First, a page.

Building a Healthier Soil

Building a Healthier Soil

Is it Just About Having a Green Lawn?

The typical marketing cultures will say sell the sizzle, not the steak. However, I think there comes a time where the sizzle has worn off and we begin to ask the question, “what’s this steak all about?” In this article, I want to explore some of the finer intricacies of what makes up every soil, and what makes a great soil.

The Sum of its Parts

Soils are made up of basically four different ingredients. Sand is a large rounded particle with relatively jagged edges. A sandy soil drains very well but has very low water retention. Because of the size and shape of the sand, it does not hold on to water and nutrients. This means you will need to water often and feed often as the soil will be quickly depleted.

On the opposite side of sand, you can have a clay soil. Clay particles are microscopically small. In fact, you need an electron microscope to even see a single piece of clay. Clay particles are also very flat. Because of this, they stack on top of each other very closely and leave little room for air or water to pass, though. Clay soils don’t drain well but do hold on to water and nutrients very well.

In between these two soil types is a third, called Loam. Loam soil is kind of in between the other two. You can think of it as the middle ground. Unfortunately, we don’t have much loam here in Idaho. By that, I really mean none at all.

The fourth main ingredient in any soil is organic material. This is often referred to as humus. This humus is the real key to making any soil great. Without it you don’t have much, just some bare particles with no nutrients. When you add organic material, you gain life. The addition of organic material to any of these other soil types improves them. In a sandy soil, it slows down the drainage and increases its ability to hold on to nutrients. In a clay soil, it increases drainage and allows the nutrients to be more readily available.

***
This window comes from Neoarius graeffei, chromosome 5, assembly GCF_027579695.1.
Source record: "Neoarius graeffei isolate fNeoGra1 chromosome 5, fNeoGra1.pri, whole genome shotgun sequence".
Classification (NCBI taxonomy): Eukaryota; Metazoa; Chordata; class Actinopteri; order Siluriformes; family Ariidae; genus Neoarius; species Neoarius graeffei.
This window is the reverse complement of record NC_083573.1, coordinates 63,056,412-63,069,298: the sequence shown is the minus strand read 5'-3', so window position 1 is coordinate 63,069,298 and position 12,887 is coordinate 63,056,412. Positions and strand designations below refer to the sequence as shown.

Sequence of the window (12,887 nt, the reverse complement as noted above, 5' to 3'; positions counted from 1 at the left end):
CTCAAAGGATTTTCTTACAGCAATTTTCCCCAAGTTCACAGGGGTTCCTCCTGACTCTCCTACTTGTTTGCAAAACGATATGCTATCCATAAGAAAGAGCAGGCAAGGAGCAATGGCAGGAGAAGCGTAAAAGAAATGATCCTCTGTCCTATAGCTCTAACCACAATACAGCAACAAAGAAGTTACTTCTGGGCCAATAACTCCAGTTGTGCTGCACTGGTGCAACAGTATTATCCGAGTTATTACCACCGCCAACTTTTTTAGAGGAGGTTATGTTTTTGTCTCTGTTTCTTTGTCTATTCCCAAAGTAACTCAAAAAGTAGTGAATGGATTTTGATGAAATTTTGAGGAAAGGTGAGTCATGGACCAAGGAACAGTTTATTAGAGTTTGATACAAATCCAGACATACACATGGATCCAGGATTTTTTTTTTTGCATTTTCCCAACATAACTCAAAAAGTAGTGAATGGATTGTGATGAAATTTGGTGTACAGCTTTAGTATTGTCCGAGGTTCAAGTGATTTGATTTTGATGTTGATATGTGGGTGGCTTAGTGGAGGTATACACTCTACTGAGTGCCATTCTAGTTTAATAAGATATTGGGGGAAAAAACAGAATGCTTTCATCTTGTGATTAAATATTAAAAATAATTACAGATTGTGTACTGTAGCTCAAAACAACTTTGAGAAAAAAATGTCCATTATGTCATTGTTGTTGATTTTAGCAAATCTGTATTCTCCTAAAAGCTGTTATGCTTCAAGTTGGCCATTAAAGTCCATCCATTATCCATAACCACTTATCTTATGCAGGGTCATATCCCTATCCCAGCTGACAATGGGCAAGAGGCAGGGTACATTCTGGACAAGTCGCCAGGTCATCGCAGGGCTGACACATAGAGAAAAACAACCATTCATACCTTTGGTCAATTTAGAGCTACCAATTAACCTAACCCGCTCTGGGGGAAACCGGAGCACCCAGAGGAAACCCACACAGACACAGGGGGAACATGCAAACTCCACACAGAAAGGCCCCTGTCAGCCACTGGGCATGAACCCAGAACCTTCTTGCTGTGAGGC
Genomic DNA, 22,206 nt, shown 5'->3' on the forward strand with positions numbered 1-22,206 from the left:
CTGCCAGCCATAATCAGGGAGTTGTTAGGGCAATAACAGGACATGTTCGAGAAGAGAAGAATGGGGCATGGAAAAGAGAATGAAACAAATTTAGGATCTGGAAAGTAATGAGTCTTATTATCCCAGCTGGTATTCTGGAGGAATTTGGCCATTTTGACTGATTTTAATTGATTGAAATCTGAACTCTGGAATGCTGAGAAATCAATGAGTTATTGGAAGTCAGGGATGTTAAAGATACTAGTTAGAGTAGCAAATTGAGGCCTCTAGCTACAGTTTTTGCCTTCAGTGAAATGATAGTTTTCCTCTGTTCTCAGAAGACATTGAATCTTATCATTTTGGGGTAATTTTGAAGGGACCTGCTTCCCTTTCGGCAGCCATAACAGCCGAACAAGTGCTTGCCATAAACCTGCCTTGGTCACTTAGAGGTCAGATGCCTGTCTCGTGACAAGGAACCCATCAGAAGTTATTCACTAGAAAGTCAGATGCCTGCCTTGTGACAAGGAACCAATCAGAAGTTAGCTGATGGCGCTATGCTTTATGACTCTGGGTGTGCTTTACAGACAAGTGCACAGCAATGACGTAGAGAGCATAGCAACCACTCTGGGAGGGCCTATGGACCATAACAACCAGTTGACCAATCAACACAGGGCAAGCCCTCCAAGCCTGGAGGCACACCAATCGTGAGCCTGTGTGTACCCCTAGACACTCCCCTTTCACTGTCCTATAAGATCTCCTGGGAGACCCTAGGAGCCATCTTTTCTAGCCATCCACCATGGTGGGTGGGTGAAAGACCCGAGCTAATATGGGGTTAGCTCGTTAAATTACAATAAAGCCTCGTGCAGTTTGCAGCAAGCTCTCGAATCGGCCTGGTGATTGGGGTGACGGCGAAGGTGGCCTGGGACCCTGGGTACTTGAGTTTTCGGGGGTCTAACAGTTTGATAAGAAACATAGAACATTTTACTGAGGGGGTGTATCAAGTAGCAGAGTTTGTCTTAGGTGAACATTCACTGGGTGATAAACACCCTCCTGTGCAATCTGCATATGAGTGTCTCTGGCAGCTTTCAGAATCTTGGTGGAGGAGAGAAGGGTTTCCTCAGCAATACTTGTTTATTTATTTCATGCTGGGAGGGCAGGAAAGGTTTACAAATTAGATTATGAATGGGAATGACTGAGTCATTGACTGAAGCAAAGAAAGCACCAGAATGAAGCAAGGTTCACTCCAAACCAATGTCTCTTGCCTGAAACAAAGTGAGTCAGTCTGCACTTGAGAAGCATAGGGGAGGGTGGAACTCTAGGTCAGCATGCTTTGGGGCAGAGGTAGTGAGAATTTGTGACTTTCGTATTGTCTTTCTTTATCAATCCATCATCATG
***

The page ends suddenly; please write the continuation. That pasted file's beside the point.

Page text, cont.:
So You Want Your Lawn to be Green?

There are many ways to get that. Addressing the color of the lawn only gets you halfway there. Green by itself will fade, and over the years, it will begin to fade faster and faster. Now if we take a step back and really look at this, we see not all greens are equal. If you want a green that lasts, a green that doesn’t crash at the first sign of stress. A green that looks and feels naturally better, you need to feed the soil first. Zamzows Huma Green is perfect for this. In our heavy clay soils that are starved of nutrients, Zamzows Huma green will add the organic matter that is necessary to improve drainage, and make sure all the nutrients you put in the soil are available to the grass.